Braille: American Printing House for the Blind 1931-Louisville, KY 3v. of braille; 29cm Dell Pub. Co. 1986-New York 252 pgs. 24cm A Dell Yearling Classic. Braille. Los Angeles, Calif.: Braille Institute of America Rebecca of Sunnybrook Farm level1 Laura Machynski Edcon 1988-Long Island, NY 72 pgs ill. 28cm Braille. Utica N.Y. : Mohawk Valley Braille Transcribers 2v. 115 pgs. Chinese: Title: Ch'ing hsiu ch'iao chia jen Edition: Ch'u pan Place: T'ai-pei shih Publisher: Hsiao ch'ang shu fang 1993-332 pgs. 21cm Series: Hsiao ch'ang wen hsueh ming tso; 7 Spanish: Rebeca de la granja Sol. Barcelona Edicciones Hymsa 1943 German: Rebekka vom Sonnen-Bachof. Pumelin, Natalie, a.d. Engl, 1907. Sources: Books in Print Bibiofind.com Amazon.com National Union Catalog Pre 1956 WorldCat

14 Serialization? If serialized, give standard bibliographic information for serial publication. If none, enter N/A


15 Sequels/Prequels? Give standard bibliographic information for each. If none, enter N/A

New Chronicles of Rebecca of Sunnybrook Farm 1907 More about Rebecca of Sunnybrook Farm( alt. title in England) Sources: The Whole Story: 3000 Years of Sequels & Sequences Compiled by John E. Simkin 1996 pg. 1196

Assignment 3: Biographical Sketch of the Author

1 Paste your biographical sketch here (maximum 500 words)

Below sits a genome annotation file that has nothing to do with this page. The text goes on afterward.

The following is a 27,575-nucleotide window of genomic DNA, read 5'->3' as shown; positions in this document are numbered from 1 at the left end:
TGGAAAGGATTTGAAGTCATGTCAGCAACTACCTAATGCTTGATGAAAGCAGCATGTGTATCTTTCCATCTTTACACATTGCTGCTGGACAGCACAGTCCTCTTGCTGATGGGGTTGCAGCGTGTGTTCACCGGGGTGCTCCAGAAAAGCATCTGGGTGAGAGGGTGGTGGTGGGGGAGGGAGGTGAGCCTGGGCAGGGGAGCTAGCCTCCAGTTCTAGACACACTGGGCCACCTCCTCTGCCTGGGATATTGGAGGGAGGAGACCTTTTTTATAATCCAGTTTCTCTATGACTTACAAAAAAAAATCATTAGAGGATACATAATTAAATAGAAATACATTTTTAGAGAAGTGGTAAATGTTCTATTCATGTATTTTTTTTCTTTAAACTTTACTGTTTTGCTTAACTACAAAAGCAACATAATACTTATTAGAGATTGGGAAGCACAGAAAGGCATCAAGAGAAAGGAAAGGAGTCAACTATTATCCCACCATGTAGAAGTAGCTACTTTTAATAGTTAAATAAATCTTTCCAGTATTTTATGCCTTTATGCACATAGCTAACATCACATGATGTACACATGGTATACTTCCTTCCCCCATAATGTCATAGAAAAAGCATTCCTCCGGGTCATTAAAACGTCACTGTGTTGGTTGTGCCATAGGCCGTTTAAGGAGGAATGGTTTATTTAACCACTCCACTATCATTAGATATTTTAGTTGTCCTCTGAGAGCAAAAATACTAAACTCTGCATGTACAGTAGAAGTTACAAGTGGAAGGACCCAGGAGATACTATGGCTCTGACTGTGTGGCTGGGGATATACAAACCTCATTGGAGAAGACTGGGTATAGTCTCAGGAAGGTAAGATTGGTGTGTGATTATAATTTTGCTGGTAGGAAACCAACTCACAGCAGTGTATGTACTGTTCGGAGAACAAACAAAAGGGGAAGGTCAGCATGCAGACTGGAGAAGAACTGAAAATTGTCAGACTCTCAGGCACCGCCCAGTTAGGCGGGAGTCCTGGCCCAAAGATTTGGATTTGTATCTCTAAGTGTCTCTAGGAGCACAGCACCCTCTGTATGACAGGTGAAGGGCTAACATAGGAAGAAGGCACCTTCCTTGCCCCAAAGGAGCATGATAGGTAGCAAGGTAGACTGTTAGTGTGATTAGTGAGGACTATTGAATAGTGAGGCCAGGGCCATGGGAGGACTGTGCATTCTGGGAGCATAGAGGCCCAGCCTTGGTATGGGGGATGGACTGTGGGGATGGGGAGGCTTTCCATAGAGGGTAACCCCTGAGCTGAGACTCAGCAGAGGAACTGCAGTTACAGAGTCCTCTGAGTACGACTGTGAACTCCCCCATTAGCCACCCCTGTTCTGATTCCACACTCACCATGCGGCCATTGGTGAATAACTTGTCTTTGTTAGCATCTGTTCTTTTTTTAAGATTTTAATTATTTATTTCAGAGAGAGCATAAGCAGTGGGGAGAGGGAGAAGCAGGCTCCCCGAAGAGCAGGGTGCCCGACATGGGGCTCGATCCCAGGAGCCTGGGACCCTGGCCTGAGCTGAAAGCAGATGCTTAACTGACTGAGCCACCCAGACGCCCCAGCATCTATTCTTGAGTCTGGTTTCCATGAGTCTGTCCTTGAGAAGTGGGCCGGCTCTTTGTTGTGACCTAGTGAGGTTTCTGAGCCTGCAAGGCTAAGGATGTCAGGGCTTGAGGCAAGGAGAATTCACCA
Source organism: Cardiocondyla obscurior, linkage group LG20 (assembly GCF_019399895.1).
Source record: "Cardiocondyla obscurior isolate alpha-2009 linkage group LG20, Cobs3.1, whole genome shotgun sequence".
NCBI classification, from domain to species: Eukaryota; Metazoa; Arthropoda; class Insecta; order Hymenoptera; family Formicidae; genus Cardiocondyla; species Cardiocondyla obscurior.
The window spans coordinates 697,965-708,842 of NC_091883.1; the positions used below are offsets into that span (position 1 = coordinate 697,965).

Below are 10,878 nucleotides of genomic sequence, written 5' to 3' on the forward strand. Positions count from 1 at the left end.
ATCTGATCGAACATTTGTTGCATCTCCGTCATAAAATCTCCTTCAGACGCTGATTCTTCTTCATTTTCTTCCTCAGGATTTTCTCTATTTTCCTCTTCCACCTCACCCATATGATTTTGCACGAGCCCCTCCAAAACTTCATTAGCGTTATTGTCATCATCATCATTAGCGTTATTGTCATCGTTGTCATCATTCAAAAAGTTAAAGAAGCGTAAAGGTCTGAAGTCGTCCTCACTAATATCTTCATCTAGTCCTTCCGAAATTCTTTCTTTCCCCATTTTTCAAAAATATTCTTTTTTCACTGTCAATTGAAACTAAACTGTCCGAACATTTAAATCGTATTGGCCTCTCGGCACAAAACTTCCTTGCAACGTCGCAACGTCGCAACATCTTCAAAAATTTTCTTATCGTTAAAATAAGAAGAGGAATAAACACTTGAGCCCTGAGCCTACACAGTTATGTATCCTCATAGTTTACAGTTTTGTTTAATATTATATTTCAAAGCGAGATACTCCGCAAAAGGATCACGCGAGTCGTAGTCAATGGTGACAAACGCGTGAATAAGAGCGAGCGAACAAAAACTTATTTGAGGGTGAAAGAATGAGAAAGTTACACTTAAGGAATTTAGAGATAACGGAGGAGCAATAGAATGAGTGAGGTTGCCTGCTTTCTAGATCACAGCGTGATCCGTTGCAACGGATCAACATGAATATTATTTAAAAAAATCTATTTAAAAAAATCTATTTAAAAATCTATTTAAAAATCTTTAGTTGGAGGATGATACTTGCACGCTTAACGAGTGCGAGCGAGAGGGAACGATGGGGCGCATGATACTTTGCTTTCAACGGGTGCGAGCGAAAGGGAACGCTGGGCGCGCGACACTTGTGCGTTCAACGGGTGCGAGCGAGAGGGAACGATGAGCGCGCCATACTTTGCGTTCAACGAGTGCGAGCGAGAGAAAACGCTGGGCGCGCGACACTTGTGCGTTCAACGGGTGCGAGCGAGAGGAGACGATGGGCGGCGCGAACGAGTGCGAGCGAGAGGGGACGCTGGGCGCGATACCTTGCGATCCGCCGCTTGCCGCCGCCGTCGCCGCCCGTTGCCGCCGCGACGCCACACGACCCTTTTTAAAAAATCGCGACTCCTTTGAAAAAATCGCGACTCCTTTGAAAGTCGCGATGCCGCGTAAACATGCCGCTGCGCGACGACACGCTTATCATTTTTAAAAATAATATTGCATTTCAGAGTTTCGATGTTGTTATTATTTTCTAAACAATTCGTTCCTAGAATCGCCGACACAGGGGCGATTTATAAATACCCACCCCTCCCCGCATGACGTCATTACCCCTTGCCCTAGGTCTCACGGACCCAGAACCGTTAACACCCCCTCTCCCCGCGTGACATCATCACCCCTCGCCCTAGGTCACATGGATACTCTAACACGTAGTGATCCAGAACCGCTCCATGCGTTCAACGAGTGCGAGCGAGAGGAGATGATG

Kate Douglas Wiggin was the "Houghton Mifflin gold-mine" according to an editor, Robert N. Linscott (Tebbel 257). It all began on September 28, 1856 in Philadelphia when Wiggin was born. Her mother was Helen Elizabeth Dryer Smith; originally from a well-to-do family in Maine. Her father, Robert Noah Smith, had a bachelor's degree from Brown University and a law degree from Harvard University. He died suddenly on a business trip when Wiggin was three. Wiggin also had a sister, Nora Archibald Smith. Shortly after Smith's death, the mother married a distant cousin, Dr. Albion Bradbury, and the family moved to the rural town of Hollis, Maine. Mrs. Bradbury had a son. Kate Wiggin was an avid reader in childhood and her two biggest influences were Charles Dickens and William Woodsworth. Wiggin attended the district school in Hollis, the brick school in Buxton, and at the age of thirteen the Gorham Female Seminary. She then attended the Morison Academy. In 1873, when Kate was seventeen, the family moved to Santa Barbara, California due to the stepfather's ill health. In 1876, Dr. Bradbury died and left the family penniless due to bad land speculation. The two sisters went to work. Kate became the church organist. In the fall of 1876, at the age of 20, Kate wrote and sold her first story "Half a Dozen Housekeepers" based on her experiences at Gorham. It was sold to St. Nicholas magazine for $150. In 1877 Kate met Mrs. Carolina M. Severance, an advocate for reform. She interested Kate in the kindergarten movement. This was the movement to establish public kindergartens in the United States. Kate then attended the yearlong training school for kindergarten teachers. She set up a small kindergarten, The Swallow's Nest. In the summer of 1878 Kate was chosen to be the teacher of the Silver Street Kindergarten, the first free kindergarten west of the Rocky Mts. In December of 1881 Wiggin married a childhood friend, Samuel Bradley Wiggin. Kate turned the school over to her sister but continued to supervise and train new teachers. She moved to New York in 1885 but remained involved with teaching. In September 1889, Samuel Wiggin died suddenly. May 24, 1890 Kate and two friends sailed to tour England and the continent. She gathered material for many of her books. Due to traveling for public relations and teaching, Wiggin suffered a total collapse in 1892 and was admitted to a private hospital. In 1893 Kate purchased Quillcote, an estate in Hollis, Maine. In 1894, Kate met George Christopher Riggs on another cruise and they were engaged when the boat docked in England. The wedding took place in All Saints Church in New York on March 30, 1895. Late in 1903, while in a New York hospital recovering from an illness. Wiggin dreamed of Rebecca Randall. During her convalescence Wiggin wrote Rebecca of Sunnybrook Farm. Kate Wiggin completed her autobiography My Garden of Memory early in August of 1923. She then died in a nursing home at Harrow-on-the-Hill, England on August 24, 1923. Her body was cremated and Riggs scattered her ashes at Quillcote. He then erected a Celtic cross with the inscription from Hans Christian Anderson, "The song is never ended" (DLB 380-393). Wiggin's sister appears to have been her editor and she dealt directly with Edward Rittenhouse Houghton, her publisher (Tebbel 256). Her papers are located at Bowdoin College Library, Brunswick Maine (Subject 2400). Other Works by Kate Douglas Wiggin: The Story of Patsy: A Reminiscence (1889), The Bird's Christmas Carol (1887), A Summer in a Cañon: A California Story (1889), The Story Hour: A Book for the Home and Kindergarten (1890) with Smith, Timothy's Quest: A Story for Anybody Old or Young (1890), Children's Rights: A Book of Nursery Logic (1892), Polly Oliver's Problem: A Story for Girls (1893), A Cathedral Courtship and Penelope's English Experiences (1893), Froebel's Gifts (1895) with Smith, The Village Watch-Tower (1895), Froebel's Occupations (1896) with Smith, Kindergarten Principles and Practice(1896) with Smith, Marm Lisa (1896), Nine Love Songs and a Carol (1896), Penelope's Experiences in Scotland (London 1898) republished as Penelope's Progress (1898), Penelope's English Experiences (1901), Penelope's Irish Experiences (1901), The Diary of a Goose Girl (1902), Half-a-dozen Housekeepers (1903), The Affair at the Inn (1904) with others, A Village Stradivarius (1904), Rose o' the River (1905), Finding a Home (1907), The Old Peabody Pew: A Christmas Romance of an Old Country Church (1907), New Chronicles of Rebecca (1907), Susanna and Sue (1909), Mother Carey's Chickens (1911), Robinetta (1911) with others, A Child's Journey with Dickens (1912), The Story of Waitstill Baxter (1913), The Bird's Christmas Carol: Dramatic Version (1913) with Helen Ingersoll, Bluebeard: A Musical Fantasy(1914), The Girl and the Kingdom: Learning to Teach (1915), Penelope's Postscripts: Switzerland, Venice, Wales, Devon, Home (1915), The Romance of a Christmas Card (1916), Ladies in Waiting (1919), My Garden of Memory: An Autobiography (1923), The Quilt of Happiness (1923), Creeping Jenny and Other New England Stories (1924), Love by Express: A Novel of California (1924), A Thorn in the Flesh: A Monologue (1925), The Spirit of Christmas (1927), A Thanksgiving Retrospect; or, Simplicity of Life in Old New England (1928), The Writings of Kate Douglas Wiggin, 9 volumes (1917). Sources: Tebbel, John. A History of Book Publishing In The United States Vol. II The Expansion of an Industry 1865-1919. New York and London: R.R. Bowker, 1975. Subject Collections, Vol. 2 M-Z. 7th ed. New Providence, New Jersey: R.R. Bowker. 1993. Moss, Anita. "Kate Douglas Wiggin." Dictionary of Literary Biography vol. 42 American Writers for Children Before 1900. Detroit, Michigan: Gale Research Company, 1985. 380-393.